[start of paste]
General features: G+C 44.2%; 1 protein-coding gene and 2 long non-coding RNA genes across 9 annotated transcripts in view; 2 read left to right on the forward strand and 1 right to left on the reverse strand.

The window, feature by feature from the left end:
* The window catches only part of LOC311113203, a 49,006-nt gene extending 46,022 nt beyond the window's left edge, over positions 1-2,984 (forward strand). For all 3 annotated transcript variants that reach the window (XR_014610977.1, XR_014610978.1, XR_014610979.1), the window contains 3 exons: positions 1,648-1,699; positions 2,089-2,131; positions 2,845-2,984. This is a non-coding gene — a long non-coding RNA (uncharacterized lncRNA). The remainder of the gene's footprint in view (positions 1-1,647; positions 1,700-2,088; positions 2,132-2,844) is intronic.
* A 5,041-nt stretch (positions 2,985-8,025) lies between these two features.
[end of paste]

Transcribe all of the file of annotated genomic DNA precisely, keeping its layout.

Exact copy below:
General features: G+C 44.2%; 1 protein-coding gene and 2 long non-coding RNA genes across 9 annotated transcripts in view; 2 read left to right on the forward strand and 1 right to left on the reverse strand.

The window, feature by feature from the left end:
* The window catches only part of LOC311113203, a 49,006-nt gene extending 46,022 nt beyond the window's left edge, over positions 1-2,984 (forward strand). For all 3 annotated transcript variants that reach the window (XR_014610977.1, XR_014610978.1, XR_014610979.1), the window contains 3 exons: positions 1,648-1,699; positions 2,089-2,131; positions 2,845-2,984. This is a non-coding gene — a long non-coding RNA (uncharacterized lncRNA). The remainder of the gene's footprint in view (positions 1-1,647; positions 1,700-2,088; positions 2,132-2,844) is intronic.
* A 5,041-nt stretch (positions 2,985-8,025) lies between these two features.